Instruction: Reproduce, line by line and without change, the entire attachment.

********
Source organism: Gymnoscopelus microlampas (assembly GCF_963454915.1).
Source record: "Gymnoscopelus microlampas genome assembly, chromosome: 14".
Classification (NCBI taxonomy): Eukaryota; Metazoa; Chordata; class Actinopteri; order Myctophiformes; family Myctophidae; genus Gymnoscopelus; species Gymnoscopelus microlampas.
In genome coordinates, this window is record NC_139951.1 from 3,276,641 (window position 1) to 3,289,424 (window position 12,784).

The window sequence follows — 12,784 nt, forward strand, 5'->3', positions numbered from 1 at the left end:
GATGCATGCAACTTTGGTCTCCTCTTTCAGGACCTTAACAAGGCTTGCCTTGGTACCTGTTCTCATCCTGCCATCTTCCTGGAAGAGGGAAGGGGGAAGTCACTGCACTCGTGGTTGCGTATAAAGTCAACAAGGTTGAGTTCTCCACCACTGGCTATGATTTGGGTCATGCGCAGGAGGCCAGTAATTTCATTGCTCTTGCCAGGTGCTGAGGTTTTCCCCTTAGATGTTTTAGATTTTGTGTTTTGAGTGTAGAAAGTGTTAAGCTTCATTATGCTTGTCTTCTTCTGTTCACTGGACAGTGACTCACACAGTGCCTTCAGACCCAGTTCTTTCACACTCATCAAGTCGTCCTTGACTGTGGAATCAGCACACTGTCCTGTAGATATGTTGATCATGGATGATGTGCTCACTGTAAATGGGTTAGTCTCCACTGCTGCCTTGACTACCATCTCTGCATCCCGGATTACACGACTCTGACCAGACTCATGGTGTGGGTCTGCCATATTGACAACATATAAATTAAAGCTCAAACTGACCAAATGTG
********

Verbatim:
Source organism: Gymnoscopelus microlampas (assembly GCF_963454915.1).
Source record: "Gymnoscopelus microlampas genome assembly, chromosome: 14".
Classification (NCBI taxonomy): Eukaryota; Metazoa; Chordata; class Actinopteri; order Myctophiformes; family Myctophidae; genus Gymnoscopelus; species Gymnoscopelus microlampas.
In genome coordinates, this window is record NC_139951.1 from 3,276,641 (window position 1) to 3,289,424 (window position 12,784).

The window sequence follows — 12,784 nt, forward strand, 5'->3', positions numbered from 1 at the left end:
GATGCATGCAACTTTGGTCTCCTCTTTCAGGACCTTAACAAGGCTTGCCTTGGTACCTGTTCTCATCCTGCCATCTTCCTGGAAGAGGGAAGGGGGAAGTCACTGCACTCGTGGTTGCGTATAAAGTCAACAAGGTTGAGTTCTCCACCACTGGCTATGATTTGGGTCATGCGCAGGAGGCCAGTAATTTCATTGCTCTTGCCAGGTGCTGAGGTTTTCCCCTTAGATGTTTTAGATTTTGTGTTTTGAGTGTAGAAAGTGTTAAGCTTCATTATGCTTGTCTTCTTCTGTTCACTGGACAGTGACTCACACAGTGCCTTCAGACCCAGTTCTTTCACACTCATCAAGTCGTCCTTGACTGTGGAATCAGCACACTGTCCTGTAGATATGTTGATCATGGATGATGTGCTCACTGTAAATGGGTTAGTCTCCACTGCTGCCTTGACTACCATCTCTGCATCCCGGATTACACGACTCTGACCAGACTCATGGTGTGGGTCTGCCATATTGACAACATATAAATTAAAGCTCAAACTGACCAAATGTG